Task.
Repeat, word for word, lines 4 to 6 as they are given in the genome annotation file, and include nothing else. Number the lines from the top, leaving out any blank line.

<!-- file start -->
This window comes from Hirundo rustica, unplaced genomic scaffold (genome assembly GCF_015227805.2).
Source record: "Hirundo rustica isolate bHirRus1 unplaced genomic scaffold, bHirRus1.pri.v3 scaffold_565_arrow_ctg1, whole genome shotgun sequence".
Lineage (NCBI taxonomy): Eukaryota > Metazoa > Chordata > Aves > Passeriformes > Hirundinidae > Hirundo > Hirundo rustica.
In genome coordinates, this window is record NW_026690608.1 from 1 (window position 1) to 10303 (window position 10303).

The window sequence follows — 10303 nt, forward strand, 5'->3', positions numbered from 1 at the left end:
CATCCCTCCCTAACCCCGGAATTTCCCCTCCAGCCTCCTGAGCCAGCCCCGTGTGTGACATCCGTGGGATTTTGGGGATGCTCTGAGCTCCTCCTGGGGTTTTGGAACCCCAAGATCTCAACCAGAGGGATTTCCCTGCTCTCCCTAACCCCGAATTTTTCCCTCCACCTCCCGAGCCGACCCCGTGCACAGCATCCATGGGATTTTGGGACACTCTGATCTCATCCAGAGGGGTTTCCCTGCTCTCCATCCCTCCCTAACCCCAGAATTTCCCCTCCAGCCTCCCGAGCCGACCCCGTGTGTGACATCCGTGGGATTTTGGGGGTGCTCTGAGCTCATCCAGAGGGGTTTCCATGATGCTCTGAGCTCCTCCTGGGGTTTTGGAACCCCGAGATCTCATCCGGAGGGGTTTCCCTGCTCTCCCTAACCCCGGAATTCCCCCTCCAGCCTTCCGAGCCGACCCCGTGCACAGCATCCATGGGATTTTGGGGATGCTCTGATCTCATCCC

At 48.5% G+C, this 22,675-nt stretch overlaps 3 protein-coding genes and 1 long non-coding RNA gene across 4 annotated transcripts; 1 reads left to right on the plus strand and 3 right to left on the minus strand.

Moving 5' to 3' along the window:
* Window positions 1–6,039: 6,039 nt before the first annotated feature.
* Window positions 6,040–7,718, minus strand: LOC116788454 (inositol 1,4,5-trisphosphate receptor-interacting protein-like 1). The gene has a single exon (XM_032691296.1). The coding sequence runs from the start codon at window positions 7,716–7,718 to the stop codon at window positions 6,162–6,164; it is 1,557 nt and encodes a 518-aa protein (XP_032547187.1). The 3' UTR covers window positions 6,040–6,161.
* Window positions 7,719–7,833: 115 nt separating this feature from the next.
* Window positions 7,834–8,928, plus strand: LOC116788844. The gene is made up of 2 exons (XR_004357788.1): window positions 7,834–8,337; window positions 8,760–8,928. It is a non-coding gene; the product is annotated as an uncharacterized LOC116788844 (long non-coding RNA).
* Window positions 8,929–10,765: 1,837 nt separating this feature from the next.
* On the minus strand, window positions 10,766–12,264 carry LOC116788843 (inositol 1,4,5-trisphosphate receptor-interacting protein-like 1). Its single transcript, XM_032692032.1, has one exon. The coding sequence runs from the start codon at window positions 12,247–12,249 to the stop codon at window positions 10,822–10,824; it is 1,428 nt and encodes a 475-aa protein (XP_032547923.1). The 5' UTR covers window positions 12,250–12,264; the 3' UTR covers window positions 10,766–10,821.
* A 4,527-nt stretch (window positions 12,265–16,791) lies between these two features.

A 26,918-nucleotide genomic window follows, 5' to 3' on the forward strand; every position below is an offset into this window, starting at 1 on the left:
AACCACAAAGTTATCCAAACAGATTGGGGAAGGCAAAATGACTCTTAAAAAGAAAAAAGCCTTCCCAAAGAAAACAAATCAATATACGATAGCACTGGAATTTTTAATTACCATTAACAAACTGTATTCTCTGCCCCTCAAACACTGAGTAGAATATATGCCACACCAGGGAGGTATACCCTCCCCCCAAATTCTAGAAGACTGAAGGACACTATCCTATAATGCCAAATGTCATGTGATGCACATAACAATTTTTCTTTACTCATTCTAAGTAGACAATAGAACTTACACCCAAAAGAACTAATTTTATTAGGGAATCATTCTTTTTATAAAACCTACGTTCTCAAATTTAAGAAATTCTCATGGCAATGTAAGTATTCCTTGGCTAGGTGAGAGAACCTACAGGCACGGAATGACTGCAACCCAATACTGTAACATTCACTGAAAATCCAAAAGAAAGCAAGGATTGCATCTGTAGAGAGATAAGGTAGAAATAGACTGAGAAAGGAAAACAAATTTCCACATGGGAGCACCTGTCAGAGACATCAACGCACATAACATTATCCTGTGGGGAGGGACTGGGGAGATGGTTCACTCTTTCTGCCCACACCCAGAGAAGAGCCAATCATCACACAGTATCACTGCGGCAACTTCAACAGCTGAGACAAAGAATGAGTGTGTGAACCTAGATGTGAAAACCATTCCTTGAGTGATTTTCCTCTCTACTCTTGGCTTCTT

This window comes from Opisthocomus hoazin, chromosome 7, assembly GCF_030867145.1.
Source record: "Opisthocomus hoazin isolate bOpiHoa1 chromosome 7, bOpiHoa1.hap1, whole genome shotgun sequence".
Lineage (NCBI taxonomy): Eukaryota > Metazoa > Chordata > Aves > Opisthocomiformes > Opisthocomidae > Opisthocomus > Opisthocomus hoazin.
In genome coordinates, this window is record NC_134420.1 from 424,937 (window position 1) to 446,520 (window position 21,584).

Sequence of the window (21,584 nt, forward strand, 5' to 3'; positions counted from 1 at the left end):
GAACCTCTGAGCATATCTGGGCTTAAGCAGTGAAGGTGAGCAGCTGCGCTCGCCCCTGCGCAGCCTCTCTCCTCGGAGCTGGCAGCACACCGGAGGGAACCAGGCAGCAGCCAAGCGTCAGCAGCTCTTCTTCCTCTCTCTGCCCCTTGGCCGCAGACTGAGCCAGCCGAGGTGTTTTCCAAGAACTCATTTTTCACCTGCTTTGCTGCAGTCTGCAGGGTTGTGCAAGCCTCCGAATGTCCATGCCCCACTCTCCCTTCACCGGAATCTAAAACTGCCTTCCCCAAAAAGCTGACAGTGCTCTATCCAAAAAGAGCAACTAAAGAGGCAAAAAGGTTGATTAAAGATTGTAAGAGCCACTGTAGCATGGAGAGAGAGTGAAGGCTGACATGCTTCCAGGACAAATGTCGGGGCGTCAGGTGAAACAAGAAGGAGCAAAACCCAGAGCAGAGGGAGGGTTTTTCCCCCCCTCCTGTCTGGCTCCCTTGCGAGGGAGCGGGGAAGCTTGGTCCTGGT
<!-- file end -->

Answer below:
In genome coordinates, this window is record NW_026690608.1 from 1 (window position 1) to 10303 (window position 10303).

The window sequence follows — 10303 nt, forward strand, 5'->3', positions numbered from 1 at the left end:
CATCCCTCCCTAACCCCGGAATTTCCCCTCCAGCCTCCTGAGCCAGCCCCGTGTGTGACATCCGTGGGATTTTGGGGATGCTCTGAGCTCCTCCTGGGGTTTTGGAACCCCAAGATCTCAACCAGAGGGATTTCCCTGCTCTCCCTAACCCCGAATTTTTCCCTCCACCTCCCGAGCCGACCCCGTGCACAGCATCCATGGGATTTTGGGACACTCTGATCTCATCCAGAGGGGTTTCCCTGCTCTCCATCCCTCCCTAACCCCAGAATTTCCCCTCCAGCCTCCCGAGCCGACCCCGTGTGTGACATCCGTGGGATTTTGGGGGTGCTCTGAGCTCATCCAGAGGGGTTTCCATGATGCTCTGAGCTCCTCCTGGGGTTTTGGAACCCCGAGATCTCATCCGGAGGGGTTTCCCTGCTCTCCCTAACCCCGGAATTCCCCCTCCAGCCTTCCGAGCCGACCCCGTGCACAGCATCCATGGGATTTTGGGGATGCTCTGATCTCATCCC